. John Tallmadge | Exploring Nature, Culture, and the Human Journey
The creator loves pizzaz. - Annie Dillard


The Cincinnati Arch: More

Before he moved to Cincinnati to work as a college administrator, wilderness lover Tallmadge would have dismissed the term urban nature as an oxymoron. But thanks to his passion for the writings of Thoreau, Muir, and Gary Snyder, and his practice of keen attentiveness to the world, Tallmadge began to perceive the complexity and vitality of natural life found within this wooded city. Not that this perception came easily. Tallmadge’s critique of the sterility of office life is exhilarating in its accuracy and candor, as are his dissections of out notions of time, work, and home. But as Tallmadge began to explore the surprisingly diverse green spaces within Cincinnati, ponder how “wild systems” sustain themselves in gardens and cities, and see the wonders of backyard nature through the inquiring eyes of his young daughter, he found his way to a more inclusive and sustaining understanding of wildness. This lustrous, continually deepening book, clearly the work of many years of observation and deep thought, is an insightful paean that reminds us that while it is thrilling to vacation in the wilderness, it is far more important to treasure everyday nature as manifest within ourselves and at our doorstep.

Donna Seaman, Booklist


The Cincinnati Arch will be an extremely important addition to America’s literature of nature. Tallmadge reinvigorates the genre’s central vision-quest motif in two ways. First, he integrates it with his life as a householder. The movement from ‘isolatoes’ to families is a necessary and wholesome one at a time when we are trying to connect the religion of nature more robustly to issues of social health. In addition, he follows his quest into the history and topography of a long-settled midwestern city. I predict that The Cincinnati Arch will be looked at as a literary landmark because of its merger between nature writing and urban America. The fact that it is gorgeously written and elegantly conceived shouldn't hurt, either.

John Elder, editor, American Nature Writing (Scribner’s, 1996); coeditor, The Norton Book of Nature Writing (Norton, 1990); author of Reading the Mountains of Home (Harvard University Press, 1998)


The literature of urban wildlands will grow richer and stronger with John Tallmadge’s remarkable The Cincinnati Arch. A book certain to become a classic at birth, it will join the small roster of enduring works that celebrate city nature. As Leonard Dubkin’s Enchanted Streets did for Chicago, John Kieran’s Nature in New York City for Manhattan and Brooklyn, and Richard Mabey’s Unofficial Countryside for London, Tallmadge’s book will make of Cincinnati a window on the wider world where people and other species live together. A writer of scintillating image and rock-solid intellect, he works the words as only a creature well adapted to the land of language can—but he also knows his wilds, and blends the two in a delectable broth. All urban naturalists, and all those who would love to love their cities more, will read The Cincinnati Arch with keen pleasure, and thank John Tallmadge for it.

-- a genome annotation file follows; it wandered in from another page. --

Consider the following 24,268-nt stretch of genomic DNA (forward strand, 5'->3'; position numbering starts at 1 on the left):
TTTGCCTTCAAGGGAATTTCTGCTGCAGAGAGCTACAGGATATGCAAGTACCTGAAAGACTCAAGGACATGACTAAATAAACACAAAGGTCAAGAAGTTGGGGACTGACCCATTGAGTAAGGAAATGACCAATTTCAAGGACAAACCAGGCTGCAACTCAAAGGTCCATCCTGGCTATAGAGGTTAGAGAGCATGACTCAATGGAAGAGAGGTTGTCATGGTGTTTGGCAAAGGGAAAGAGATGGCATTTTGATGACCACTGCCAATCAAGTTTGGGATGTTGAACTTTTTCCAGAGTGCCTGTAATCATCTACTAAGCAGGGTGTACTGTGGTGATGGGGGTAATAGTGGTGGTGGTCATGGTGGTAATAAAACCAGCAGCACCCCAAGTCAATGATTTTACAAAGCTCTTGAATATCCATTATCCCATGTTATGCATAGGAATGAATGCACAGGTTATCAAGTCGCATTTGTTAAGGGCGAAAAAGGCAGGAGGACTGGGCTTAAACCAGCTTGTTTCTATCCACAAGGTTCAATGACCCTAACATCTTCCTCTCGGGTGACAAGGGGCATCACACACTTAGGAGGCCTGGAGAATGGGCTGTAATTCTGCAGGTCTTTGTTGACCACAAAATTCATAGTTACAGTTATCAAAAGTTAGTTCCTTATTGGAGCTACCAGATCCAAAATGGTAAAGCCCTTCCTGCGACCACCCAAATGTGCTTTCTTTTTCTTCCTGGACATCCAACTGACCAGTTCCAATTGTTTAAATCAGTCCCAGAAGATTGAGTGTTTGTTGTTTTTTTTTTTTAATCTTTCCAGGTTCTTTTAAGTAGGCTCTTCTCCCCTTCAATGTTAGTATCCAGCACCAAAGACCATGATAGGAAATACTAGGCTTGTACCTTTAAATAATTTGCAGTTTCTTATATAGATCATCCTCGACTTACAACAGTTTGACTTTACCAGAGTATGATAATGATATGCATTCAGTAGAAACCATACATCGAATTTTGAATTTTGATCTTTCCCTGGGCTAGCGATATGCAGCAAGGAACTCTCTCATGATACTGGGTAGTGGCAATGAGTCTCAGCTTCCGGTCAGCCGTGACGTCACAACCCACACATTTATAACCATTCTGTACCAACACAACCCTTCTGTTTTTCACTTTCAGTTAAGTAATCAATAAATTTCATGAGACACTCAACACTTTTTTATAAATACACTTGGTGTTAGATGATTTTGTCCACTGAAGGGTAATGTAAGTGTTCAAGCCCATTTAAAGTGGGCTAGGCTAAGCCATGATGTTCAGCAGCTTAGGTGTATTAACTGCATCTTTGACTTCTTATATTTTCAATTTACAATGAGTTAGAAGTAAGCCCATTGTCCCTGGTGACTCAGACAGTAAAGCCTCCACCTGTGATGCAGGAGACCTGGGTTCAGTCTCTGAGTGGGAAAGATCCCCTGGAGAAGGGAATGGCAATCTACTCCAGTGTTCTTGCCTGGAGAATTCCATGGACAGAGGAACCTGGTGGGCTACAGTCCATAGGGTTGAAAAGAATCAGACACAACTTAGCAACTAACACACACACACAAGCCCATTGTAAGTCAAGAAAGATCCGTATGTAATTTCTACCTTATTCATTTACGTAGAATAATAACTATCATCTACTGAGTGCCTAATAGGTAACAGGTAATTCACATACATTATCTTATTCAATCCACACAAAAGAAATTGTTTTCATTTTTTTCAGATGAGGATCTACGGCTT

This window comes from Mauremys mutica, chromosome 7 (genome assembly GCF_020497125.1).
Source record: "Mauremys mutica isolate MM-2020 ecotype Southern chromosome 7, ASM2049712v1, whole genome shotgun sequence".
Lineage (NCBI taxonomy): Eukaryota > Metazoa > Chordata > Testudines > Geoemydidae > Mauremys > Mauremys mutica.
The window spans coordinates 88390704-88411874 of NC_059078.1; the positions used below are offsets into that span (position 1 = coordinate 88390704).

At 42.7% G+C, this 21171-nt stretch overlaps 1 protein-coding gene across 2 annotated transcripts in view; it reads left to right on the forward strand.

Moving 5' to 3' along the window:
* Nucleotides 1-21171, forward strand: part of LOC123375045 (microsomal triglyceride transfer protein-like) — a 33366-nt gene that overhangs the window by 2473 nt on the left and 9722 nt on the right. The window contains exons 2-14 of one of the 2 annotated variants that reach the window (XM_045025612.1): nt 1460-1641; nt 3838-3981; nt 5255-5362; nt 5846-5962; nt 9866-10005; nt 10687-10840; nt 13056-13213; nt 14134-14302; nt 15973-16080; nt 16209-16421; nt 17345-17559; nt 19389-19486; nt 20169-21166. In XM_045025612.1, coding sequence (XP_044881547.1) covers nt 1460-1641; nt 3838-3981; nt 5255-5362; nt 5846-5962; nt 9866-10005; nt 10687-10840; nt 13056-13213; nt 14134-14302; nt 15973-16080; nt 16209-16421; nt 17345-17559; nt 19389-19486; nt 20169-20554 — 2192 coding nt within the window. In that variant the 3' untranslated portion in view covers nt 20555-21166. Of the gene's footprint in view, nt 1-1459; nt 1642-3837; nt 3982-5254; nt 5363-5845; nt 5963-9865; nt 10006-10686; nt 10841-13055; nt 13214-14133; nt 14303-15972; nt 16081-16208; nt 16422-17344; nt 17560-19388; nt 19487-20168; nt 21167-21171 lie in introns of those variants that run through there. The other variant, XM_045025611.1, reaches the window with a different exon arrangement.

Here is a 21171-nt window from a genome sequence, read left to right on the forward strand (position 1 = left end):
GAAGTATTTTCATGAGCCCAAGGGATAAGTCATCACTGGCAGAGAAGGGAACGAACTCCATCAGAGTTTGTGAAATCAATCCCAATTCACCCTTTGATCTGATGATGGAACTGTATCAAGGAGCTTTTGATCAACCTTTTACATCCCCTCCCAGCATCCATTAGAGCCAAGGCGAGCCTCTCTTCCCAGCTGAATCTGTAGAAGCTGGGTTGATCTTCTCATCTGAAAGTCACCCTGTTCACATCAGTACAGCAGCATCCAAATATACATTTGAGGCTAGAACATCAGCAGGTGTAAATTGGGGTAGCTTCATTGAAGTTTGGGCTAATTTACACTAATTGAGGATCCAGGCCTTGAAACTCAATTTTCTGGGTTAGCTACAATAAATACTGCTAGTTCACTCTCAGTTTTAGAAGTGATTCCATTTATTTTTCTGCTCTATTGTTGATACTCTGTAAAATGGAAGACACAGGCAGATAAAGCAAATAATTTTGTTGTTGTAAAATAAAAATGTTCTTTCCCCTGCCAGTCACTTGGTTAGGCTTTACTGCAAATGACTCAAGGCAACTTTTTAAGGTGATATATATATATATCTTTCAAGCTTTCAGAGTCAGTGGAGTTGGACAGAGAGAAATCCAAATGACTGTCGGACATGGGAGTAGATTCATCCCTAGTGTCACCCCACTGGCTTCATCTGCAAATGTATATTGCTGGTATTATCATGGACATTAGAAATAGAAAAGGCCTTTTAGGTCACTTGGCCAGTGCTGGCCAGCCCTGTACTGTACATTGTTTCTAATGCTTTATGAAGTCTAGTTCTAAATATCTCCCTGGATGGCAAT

Robert Michael Pyle, author of The Thunder Tree (Houghton Mifflin, 1993); Chasing Monarchs (Houghton Mifflin, 1999); The Audubon Field Guide to North American Butterflies (Houghton Mifflin, 1981); Recipient of the Burroughs Medal for Distinguished Nature Writing, 1987





The Cincinnati Arch . "All urban naturalists, and all those who would love to love their cities more, will read The Cincinnati Arch with keen pleasure, and thank John Tallmadge for it."


John Tallmadge’s descriptions are evocative and beautifully written, from the cathedral-like forests in the Sierra Nevada to his own backyard of the Cincinnati Arch. But he undertakes the next, more difficult step: a synthesis of the meaning of landscape to him as a skilled, sentient observer and teacher. The Cincinnati Arch grows from a beautiful idea carried out with good judgment and thoughtfulness; it will be an important book that needs to reach anyone who calls this landscape “home.”

Ann Zwinger, author of The Mysterious Lands (Dutton, 1989), Yosemite: Valley of Thunder (Harper-Collins, 1998), and Shaped by Wind and Water (Milkweed/ Credo, 2000); Recipient of the Burroughs Medal for Distinguished Nature Writing, 1976


Who better to open up the presence of nature in the city than a man who never expected to find such riches there? The surprise that John Tallmadge feels on discovering the pressure of wildness in the streets and yards and hills and creeks of Cincinnati becomes our surprise, as well. This is a conversion story, of sorts, for Tallmadge learns to see his urban surroundings as neither a wasteland nor a wonderland, but as a human settlement embraced and saturated by the green world. This is also a family story, for the author pays a new kind of attention to his place once he becomes the father of two daughters. Moving easily between the personal and the philosophical, writing with the assurance of one who has spent much time in the backwoods as well as the classroom, Tallmadge invites us to see our own neighborhoods afresh, wherever we happen to live. This is a book the world needs and one Tallmadge is well qualified to write.

Scott Russell Sanders, author of Staying Put: Making a Home in a Restless World (Beacon, 1993), Hunting for Hope (Beacon, 1998), and The Force of Spirit (Beacon, 2000)